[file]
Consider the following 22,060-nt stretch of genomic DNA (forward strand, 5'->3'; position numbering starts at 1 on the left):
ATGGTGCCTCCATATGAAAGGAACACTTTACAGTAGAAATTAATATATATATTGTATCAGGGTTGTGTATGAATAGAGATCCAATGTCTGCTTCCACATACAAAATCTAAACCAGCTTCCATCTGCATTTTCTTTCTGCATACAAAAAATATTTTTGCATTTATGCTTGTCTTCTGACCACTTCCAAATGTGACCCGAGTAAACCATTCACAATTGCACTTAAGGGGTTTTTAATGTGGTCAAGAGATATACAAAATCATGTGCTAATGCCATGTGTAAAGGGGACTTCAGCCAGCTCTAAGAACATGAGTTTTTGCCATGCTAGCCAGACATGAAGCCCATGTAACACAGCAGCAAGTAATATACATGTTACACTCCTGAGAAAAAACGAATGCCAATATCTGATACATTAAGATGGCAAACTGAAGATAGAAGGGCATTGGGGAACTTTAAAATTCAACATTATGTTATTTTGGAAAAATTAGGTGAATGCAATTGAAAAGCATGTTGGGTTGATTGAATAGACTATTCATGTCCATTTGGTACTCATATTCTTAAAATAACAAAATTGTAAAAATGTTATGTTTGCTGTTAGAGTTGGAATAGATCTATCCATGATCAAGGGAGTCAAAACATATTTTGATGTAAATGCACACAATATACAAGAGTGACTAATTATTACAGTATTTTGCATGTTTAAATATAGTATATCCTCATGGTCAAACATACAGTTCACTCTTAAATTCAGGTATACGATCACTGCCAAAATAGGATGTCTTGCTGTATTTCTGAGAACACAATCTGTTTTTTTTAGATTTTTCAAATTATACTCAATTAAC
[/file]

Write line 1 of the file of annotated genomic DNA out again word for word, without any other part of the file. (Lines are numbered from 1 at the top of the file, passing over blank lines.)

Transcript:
Consider the following 22,060-nt stretch of genomic DNA (forward strand, 5'->3'; position numbering starts at 1 on the left):